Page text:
Wind, Biomass Energy
Other forms of clean energy include wind and biomass.
Windmills were used extensively in Northwestern Europe to grind flour as early as the 12th century, and were used for water pumping in early American farming and ranching. Today’s windmills or “wind turbines,” harvest the power of wind to create renewable energy.
Wind turbines typically use two or three long blades that spin to collect wind energy and power a pump or turn a generator to produce electricity that is stored in batteries.
Most wind power is produced at wind farms, facilities that are carefully placed in windy locations. As a renewable energy, wind is non-polluting and produces no emissions or chemical waste.
How Wind Works to Produce Energy
The blades of the wind turbine are attached to a shaft or pole. The pole is attached to gears which are used to spin a generator. The generator produces the electric current which is then carried away and begins its journey to our homes and businesses.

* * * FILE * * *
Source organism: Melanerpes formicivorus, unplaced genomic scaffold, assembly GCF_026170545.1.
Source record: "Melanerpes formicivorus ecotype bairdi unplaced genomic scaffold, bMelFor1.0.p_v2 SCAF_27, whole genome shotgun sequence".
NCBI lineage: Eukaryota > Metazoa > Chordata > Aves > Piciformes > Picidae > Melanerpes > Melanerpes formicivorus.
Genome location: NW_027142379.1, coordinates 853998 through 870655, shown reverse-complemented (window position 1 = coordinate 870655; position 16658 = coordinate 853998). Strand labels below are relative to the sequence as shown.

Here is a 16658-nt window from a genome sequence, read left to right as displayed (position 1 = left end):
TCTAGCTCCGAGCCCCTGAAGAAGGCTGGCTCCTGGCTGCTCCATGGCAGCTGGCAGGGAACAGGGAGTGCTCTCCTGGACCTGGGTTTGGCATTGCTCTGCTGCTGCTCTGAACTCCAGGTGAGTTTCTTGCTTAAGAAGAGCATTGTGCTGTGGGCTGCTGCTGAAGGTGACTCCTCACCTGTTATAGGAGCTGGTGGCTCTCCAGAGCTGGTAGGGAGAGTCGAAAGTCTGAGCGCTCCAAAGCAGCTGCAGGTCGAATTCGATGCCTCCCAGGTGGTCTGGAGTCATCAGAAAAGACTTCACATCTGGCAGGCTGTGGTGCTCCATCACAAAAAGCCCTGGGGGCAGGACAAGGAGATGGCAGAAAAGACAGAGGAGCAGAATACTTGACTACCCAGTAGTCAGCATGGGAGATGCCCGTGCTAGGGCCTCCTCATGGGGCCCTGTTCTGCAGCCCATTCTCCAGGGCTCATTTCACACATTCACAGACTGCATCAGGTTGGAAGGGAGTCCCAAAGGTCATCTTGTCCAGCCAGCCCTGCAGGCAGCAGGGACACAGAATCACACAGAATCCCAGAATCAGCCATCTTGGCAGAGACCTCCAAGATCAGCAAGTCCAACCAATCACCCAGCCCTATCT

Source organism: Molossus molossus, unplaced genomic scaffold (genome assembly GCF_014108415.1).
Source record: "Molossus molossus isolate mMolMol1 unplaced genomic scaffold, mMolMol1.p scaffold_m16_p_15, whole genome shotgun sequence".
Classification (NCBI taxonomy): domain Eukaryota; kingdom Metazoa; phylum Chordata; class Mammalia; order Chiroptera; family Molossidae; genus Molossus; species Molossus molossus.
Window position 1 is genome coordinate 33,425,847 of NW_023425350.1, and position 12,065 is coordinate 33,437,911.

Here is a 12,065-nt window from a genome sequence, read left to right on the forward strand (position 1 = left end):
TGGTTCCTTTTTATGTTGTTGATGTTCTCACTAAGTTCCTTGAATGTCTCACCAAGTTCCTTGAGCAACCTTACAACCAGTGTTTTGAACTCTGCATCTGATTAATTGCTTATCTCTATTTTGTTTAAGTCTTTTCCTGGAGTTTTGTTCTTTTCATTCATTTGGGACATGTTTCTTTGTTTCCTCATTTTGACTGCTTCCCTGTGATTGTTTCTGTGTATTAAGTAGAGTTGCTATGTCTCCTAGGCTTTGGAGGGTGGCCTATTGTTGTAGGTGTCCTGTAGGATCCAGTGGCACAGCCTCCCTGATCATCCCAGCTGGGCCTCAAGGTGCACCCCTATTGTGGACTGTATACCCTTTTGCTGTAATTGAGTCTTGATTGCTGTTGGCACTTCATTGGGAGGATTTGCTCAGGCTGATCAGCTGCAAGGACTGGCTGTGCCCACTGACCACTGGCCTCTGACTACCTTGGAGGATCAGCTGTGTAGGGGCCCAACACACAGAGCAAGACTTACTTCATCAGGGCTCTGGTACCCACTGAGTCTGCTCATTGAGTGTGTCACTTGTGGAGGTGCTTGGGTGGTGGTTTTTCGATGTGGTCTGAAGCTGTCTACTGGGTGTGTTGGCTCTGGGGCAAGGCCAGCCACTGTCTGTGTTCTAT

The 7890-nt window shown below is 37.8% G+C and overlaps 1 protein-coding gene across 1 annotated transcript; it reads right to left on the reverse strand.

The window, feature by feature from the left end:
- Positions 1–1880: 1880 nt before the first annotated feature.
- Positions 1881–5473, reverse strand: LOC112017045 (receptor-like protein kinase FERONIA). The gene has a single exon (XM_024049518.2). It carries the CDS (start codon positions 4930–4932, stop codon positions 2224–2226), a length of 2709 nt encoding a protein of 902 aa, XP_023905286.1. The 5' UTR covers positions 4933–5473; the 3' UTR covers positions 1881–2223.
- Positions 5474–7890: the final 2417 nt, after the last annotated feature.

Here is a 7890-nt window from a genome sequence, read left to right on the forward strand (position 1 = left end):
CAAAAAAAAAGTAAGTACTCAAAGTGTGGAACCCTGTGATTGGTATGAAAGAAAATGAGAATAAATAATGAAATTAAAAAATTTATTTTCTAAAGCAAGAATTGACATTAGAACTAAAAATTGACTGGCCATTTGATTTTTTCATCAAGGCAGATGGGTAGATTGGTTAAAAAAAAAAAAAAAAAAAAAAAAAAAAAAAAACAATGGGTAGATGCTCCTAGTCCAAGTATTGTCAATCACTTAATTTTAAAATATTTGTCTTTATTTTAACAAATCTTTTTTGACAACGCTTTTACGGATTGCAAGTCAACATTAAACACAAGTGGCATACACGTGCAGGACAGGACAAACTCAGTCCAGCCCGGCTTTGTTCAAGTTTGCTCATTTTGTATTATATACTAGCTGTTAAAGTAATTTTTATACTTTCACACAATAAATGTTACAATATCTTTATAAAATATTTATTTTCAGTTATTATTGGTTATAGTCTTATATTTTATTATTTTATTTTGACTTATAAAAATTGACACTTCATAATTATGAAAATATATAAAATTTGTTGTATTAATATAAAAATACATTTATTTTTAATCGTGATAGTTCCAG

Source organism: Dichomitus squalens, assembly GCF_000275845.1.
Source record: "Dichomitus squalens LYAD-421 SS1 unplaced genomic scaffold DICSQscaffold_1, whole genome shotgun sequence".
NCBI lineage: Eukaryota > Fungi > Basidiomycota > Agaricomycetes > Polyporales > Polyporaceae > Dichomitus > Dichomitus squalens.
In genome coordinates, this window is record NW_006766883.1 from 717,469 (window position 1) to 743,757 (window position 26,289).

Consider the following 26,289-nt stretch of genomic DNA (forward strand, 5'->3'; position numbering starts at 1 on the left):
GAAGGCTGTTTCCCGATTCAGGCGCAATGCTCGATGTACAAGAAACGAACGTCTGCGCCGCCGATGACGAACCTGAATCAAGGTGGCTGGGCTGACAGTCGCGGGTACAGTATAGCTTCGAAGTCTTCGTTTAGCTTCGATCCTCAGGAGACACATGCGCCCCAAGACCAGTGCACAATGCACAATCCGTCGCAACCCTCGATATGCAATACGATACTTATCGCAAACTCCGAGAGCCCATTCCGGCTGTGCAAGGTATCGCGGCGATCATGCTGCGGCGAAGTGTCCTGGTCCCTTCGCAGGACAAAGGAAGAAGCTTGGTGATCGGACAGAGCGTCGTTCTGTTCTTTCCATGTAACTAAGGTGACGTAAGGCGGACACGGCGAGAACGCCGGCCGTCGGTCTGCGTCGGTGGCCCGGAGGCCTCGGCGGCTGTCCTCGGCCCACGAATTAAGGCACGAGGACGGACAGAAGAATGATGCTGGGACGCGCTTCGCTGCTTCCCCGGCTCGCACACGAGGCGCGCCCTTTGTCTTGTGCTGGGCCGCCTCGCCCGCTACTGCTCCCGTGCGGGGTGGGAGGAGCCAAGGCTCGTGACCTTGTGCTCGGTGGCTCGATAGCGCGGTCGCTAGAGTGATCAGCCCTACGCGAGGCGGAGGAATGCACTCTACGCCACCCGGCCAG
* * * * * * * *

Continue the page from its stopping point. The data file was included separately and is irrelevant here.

You can learn more about renewable wind energy here.
Biomass is a renewable energy that is produced from burning organic matter such as wood, paper, tree trimmings and waste from mills. Once these products are burned, the heat produced turns a steam turbine, which moves a generator to produce electricity.
Biogas (landfill and sewage)
Biogas is created when microorganisms cause organic waste, such as food wastes and paper, to decompose in landfills. When organic matter decomposes landfill gas is produced. In biogas energy projects, landfill gas is burned in boilers, reciprocating engines, and combustion turbines to produce electricity.
Biogas is used in many different ways worldwide.
- In very small communities biogas is used for single-household cooking and lighting.
- Large-scale biogas use produces electricity, heat and steam, chemical production, and vehicle fuel.